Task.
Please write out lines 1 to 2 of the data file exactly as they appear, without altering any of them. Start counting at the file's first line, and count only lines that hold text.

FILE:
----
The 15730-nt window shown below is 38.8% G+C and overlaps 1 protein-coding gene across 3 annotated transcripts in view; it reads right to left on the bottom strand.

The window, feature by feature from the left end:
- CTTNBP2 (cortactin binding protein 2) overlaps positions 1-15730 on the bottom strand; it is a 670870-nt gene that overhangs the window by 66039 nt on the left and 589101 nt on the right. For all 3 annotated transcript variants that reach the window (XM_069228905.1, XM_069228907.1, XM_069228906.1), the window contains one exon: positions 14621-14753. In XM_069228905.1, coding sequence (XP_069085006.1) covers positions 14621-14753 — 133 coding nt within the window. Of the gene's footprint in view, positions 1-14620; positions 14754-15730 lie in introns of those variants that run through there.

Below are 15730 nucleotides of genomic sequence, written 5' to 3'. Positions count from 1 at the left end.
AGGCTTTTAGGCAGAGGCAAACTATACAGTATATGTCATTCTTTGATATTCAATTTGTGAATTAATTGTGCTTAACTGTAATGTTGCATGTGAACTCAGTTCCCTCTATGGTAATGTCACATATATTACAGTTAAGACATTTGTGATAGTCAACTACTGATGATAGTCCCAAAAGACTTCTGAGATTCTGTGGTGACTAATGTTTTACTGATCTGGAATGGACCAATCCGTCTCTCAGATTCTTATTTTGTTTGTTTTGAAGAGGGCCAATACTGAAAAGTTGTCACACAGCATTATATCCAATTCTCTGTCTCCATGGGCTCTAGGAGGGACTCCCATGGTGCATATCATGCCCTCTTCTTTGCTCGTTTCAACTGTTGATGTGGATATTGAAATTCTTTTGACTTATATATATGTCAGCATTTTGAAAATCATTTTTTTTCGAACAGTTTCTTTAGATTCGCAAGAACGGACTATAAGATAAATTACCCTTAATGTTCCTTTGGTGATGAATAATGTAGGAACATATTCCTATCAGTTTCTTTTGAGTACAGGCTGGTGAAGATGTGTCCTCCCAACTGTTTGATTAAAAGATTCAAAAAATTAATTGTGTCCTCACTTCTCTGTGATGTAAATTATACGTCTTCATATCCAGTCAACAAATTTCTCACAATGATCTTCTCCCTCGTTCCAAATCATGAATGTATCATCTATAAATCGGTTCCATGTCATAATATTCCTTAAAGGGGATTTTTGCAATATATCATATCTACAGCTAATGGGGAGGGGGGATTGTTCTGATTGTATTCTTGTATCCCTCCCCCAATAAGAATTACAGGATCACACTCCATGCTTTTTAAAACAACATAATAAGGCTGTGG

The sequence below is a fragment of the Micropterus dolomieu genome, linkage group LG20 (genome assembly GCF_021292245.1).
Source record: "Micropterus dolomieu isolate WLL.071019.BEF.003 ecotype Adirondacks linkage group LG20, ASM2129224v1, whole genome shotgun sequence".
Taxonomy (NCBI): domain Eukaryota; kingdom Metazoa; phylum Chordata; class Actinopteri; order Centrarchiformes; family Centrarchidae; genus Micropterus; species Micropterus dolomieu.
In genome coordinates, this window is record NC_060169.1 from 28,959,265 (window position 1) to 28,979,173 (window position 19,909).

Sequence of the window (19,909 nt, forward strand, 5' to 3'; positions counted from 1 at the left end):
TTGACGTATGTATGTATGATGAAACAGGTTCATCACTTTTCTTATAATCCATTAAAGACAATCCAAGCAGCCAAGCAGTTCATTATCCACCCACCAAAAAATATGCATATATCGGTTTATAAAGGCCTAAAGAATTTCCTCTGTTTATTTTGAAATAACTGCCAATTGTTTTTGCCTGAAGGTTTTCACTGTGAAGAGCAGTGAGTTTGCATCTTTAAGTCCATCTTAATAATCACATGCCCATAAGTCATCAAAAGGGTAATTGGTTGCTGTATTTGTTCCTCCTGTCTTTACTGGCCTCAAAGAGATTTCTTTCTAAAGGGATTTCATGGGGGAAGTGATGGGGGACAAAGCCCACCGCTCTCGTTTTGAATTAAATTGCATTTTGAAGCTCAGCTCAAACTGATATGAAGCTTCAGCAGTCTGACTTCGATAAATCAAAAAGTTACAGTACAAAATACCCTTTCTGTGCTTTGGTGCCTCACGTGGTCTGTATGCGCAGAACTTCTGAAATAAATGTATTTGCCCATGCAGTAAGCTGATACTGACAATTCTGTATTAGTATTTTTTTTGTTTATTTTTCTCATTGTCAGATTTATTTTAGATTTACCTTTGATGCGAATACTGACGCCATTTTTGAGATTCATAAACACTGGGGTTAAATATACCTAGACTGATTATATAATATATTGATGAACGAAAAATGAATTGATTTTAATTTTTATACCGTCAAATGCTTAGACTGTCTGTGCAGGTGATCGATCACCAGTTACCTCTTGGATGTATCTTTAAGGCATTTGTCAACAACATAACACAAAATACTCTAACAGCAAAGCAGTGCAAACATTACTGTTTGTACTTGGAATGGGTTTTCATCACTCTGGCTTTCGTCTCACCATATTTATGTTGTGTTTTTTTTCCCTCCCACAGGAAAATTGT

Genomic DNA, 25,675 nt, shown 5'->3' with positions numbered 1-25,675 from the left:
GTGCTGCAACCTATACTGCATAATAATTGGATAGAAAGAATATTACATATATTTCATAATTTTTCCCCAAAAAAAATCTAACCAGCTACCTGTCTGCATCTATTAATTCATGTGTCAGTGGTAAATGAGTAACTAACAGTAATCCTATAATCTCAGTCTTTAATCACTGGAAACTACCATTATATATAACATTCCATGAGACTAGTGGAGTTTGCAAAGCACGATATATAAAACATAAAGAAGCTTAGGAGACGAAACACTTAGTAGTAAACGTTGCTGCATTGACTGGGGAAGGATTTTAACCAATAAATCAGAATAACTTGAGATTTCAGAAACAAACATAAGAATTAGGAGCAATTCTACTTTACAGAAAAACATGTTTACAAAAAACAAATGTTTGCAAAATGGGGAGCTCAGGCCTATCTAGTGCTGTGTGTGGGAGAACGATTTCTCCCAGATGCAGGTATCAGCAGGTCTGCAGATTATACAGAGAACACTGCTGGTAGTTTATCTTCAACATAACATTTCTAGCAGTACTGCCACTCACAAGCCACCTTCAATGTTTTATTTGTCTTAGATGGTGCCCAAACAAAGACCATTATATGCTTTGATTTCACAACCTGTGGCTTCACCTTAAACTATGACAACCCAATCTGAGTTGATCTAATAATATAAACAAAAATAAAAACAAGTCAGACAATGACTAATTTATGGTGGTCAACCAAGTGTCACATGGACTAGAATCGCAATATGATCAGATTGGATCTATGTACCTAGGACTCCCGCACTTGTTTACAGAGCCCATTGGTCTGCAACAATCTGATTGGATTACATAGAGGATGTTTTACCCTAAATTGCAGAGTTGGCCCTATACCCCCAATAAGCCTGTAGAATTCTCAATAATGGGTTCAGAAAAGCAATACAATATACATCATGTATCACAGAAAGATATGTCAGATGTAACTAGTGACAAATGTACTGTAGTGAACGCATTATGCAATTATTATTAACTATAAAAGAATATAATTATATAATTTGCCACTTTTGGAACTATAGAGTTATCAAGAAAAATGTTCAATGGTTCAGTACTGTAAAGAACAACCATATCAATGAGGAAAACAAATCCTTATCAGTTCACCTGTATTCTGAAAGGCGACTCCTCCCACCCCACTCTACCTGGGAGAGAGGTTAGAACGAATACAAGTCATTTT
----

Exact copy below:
The 15730-nt window shown below is 38.8% G+C and overlaps 1 protein-coding gene across 3 annotated transcripts in view; it reads right to left on the bottom strand.

The window, feature by feature from the left end: